KURT KNOBELSDORF Postcard from Florida

STEVEN HARVEY FINE ART PROJECTS
DECEMBER 10, 2010 – JANUARY 15, 2011

Kurt Knobelsdorf is a young artist who recognizes that one way to gain authority—as well as negotiate the minefield planted by those who fervently believe in any of the currently popular, theoretical-cum-marketplace isms—is to paint (the death of painting be damned), while steadfastly refusing to assimilate into the mainstream, particularly in terms of subject matter. This means refusing to show allegiance to exterior forces, such as narrative, whether private or public.

The literary model for this approach is the great encyclopedic writer and one of the founders of OULIPO, Georges Perec (1936–1982), who wrote about the “infraordinary: what happens when nothing happens.” The older painters who have defined a similar approach—and, in doing so, broadened painting’s possibilities—range from Lois Dodd to Thomas Nozkowski. In other words, the categories of representational and abstract are finally beside the point, as anyone with half a mind knows. The fact that you have to find your own way, and that there is no style to follow is both daunting and exhilarating. Knobelsdorf seems not to have been unnerved by the fact that nothing (not even he) is central, which is one reason why I have been a fan of his work since I first saw it in the fall of 2009.

This was Knobelsdorf’s second exhibition in New York. The subjects of the first one were Philadelphia and its surrounding communities, buildings, and façades rendered in a somber palette of earth colors. Recently, he moved from Philadelphia to Miami, and, not surprisingly, the palette has changed. The colors are brighter, with the artist showing a strong predilection for saturated blues. The bigger and to my mind more important change is in the imagery, which seems to be enhanced by the artist’s use of a digital camera, computer, and found material, such as photo albums, school yearbooks, and postcards. Think Albert York meets William Eggleston and his “democratic forest,” and you get a sense of what this artist is up to. Like York, Knobelsdorf can be flatfooted and distinctively awkward, and like Eggleston, he is “at war with the obvious.”

There are 23 paintings, all of them done on paper, which the artist later mounts on panels and sets into simple black frames. Most of the paintings are done on a surface about the size of a standard sheet of typing paper, which means he can work outside without attracting much attention. Contrary to what you might expect, the paintings are not sketchy but full of convincing detail rendered out of abstract marks. Clearly, they have been worked on more than once, and the surfaces are built up, though not in any uniform manner. The paint ranges from interlocking planar slabs to linear tracery, with both often in the same painting. For Knobelsdorf the struggle is between the general and the specific. At his best, the paintings are both. Although he works far smaller than either John Dubrow or Sangram Majumdar, this is something he shares with them. The one misstep he sometimes makes is when he adds details, such as eyes, nostrils, and lips, to a small, figure, turning it into a caricature, but this a technical problem more than anything else.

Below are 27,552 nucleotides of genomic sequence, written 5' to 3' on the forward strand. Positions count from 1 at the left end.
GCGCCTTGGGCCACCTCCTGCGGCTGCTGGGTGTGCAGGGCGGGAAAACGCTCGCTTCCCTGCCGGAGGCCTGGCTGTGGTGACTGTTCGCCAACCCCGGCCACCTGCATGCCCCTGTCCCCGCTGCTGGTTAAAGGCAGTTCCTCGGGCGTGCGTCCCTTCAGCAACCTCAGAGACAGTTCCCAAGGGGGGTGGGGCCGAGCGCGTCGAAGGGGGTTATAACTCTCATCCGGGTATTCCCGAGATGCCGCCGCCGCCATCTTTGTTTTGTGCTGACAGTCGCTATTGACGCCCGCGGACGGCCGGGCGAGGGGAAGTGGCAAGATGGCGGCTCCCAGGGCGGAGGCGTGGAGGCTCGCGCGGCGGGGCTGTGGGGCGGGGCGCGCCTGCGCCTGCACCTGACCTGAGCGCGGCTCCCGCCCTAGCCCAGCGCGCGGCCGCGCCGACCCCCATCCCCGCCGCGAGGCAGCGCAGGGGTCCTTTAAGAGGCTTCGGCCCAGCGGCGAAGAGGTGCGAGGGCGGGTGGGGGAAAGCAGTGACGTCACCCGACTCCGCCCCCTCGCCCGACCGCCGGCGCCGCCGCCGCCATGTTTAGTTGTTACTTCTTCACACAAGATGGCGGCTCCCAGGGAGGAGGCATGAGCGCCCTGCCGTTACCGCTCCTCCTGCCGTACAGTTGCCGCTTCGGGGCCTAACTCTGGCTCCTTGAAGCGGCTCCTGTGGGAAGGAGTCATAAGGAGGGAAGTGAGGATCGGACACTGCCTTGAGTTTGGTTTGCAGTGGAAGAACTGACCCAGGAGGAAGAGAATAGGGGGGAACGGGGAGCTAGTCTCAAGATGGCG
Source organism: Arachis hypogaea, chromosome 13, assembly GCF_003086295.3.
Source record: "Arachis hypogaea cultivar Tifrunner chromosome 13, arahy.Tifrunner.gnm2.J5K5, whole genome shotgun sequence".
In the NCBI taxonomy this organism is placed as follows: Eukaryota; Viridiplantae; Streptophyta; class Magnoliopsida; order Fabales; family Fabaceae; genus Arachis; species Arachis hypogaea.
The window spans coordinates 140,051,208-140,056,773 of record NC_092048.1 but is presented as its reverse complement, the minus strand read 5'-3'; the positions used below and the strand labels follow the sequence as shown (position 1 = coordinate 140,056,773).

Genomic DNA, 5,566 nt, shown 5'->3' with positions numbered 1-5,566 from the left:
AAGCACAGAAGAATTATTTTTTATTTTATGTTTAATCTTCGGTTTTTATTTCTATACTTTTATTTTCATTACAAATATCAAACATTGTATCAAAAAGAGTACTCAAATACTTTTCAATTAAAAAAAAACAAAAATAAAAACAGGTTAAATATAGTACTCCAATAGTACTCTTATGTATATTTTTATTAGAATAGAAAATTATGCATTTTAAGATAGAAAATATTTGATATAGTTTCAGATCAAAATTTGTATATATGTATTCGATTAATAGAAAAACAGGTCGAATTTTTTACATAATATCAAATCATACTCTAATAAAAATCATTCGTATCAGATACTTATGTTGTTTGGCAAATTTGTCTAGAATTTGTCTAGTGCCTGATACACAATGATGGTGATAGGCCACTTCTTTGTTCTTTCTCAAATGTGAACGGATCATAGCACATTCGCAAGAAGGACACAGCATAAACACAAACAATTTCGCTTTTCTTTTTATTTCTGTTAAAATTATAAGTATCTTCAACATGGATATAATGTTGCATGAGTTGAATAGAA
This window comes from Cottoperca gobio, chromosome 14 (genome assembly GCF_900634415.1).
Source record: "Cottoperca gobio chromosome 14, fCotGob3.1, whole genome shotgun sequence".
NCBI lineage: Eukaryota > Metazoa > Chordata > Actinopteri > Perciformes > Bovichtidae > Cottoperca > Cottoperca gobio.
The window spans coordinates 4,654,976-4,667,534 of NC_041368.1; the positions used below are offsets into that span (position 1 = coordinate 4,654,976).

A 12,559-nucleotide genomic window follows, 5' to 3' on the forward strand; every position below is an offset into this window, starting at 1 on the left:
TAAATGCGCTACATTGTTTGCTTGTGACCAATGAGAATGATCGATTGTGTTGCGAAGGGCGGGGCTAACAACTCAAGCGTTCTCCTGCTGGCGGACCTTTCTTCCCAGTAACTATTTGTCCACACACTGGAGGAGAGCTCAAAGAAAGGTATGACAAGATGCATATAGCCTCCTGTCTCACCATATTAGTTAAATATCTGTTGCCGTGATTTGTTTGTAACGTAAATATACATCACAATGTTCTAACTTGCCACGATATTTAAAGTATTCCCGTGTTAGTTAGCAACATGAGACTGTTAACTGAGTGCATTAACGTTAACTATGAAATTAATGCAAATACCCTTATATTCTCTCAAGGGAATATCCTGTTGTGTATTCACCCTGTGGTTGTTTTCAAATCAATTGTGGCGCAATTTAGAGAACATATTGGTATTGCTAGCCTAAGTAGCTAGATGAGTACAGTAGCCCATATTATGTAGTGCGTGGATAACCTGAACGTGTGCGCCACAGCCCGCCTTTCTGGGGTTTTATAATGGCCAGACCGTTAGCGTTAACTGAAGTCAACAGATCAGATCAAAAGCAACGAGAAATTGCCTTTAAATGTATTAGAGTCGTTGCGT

Although the paintings are based on observation, the light is not naturalistic, but juiced up—a thick surface can smolder or glow, even in the evening, when a woman in a nightgown, standing on a couch in her living room, stares into space and sees the air, or when a surveillance camera records an aerial view of a person entering a convenience store. This is the emotional core of Knobelsdorf’s work: no matter who we are, some part of us remains anonymous and unfathomable, both to others and ourselves. The woman walking on the other side of the street, past a dead tree on a sunny day, may stir something up in us, but we are not sure why. The loneliness that haunts the paintings is not personal but collective and, more disturbingly, it feels unavoidable.

Knobelsdorf has raised genre painting to another level, which is what makes his work riveting. He and Merlin James can paint an undistinguished, prefabricated house and make it feel like the calm eye of a horrific storm.

Contributor

John Yau

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